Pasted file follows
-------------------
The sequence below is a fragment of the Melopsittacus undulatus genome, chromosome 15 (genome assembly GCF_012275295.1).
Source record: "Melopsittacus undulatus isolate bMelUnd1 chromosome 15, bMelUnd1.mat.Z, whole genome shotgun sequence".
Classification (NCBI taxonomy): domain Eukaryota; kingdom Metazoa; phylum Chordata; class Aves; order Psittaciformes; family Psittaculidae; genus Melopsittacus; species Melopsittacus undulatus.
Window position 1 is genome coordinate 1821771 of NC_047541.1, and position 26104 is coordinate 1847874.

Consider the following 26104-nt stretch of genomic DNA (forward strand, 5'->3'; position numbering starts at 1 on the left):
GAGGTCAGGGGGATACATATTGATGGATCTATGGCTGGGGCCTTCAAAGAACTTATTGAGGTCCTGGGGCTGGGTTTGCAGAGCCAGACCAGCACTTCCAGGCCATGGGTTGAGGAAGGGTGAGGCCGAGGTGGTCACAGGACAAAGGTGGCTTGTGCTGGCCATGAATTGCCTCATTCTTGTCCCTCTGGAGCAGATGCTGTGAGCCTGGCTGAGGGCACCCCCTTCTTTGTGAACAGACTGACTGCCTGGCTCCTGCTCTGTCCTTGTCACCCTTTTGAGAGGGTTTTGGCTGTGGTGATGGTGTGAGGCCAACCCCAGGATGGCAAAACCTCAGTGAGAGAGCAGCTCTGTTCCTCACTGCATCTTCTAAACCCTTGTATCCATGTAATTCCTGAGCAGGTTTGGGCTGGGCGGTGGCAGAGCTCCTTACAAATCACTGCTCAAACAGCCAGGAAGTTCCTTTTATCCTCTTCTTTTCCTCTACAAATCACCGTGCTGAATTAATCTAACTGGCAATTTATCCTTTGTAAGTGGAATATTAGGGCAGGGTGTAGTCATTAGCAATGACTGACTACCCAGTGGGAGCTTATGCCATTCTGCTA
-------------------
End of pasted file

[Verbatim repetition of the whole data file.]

The sequence below is a fragment of the Melopsittacus undulatus genome, chromosome 15 (genome assembly GCF_012275295.1).
Source record: "Melopsittacus undulatus isolate bMelUnd1 chromosome 15, bMelUnd1.mat.Z, whole genome shotgun sequence".
Classification (NCBI taxonomy): domain Eukaryota; kingdom Metazoa; phylum Chordata; class Aves; order Psittaciformes; family Psittaculidae; genus Melopsittacus; species Melopsittacus undulatus.
Window position 1 is genome coordinate 1821771 of NC_047541.1, and position 26104 is coordinate 1847874.

Consider the following 26104-nt stretch of genomic DNA (forward strand, 5'->3'; position numbering starts at 1 on the left):
GAGGTCAGGGGGATACATATTGATGGATCTATGGCTGGGGCCTTCAAAGAACTTATTGAGGTCCTGGGGCTGGGTTTGCAGAGCCAGACCAGCACTTCCAGGCCATGGGTTGAGGAAGGGTGAGGCCGAGGTGGTCACAGGACAAAGGTGGCTTGTGCTGGCCATGAATTGCCTCATTCTTGTCCCTCTGGAGCAGATGCTGTGAGCCTGGCTGAGGGCACCCCCTTCTTTGTGAACAGACTGACTGCCTGGCTCCTGCTCTGTCCTTGTCACCCTTTTGAGAGGGTTTTGGCTGTGGTGATGGTGTGAGGCCAACCCCAGGATGGCAAAACCTCAGTGAGAGAGCAGCTCTGTTCCTCACTGCATCTTCTAAACCCTTGTATCCATGTAATTCCTGAGCAGGTTTGGGCTGGGCGGTGGCAGAGCTCCTTACAAATCACTGCTCAAACAGCCAGGAAGTTCCTTTTATCCTCTTCTTTTCCTCTACAAATCACCGTGCTGAATTAATCTAACTGGCAATTTATCCTTTGTAAGTGGAATATTAGGGCAGGGTGTAGTCATTAGCAATGACTGACTACCCAGTGGGAGCTTATGCCATTCTGCTA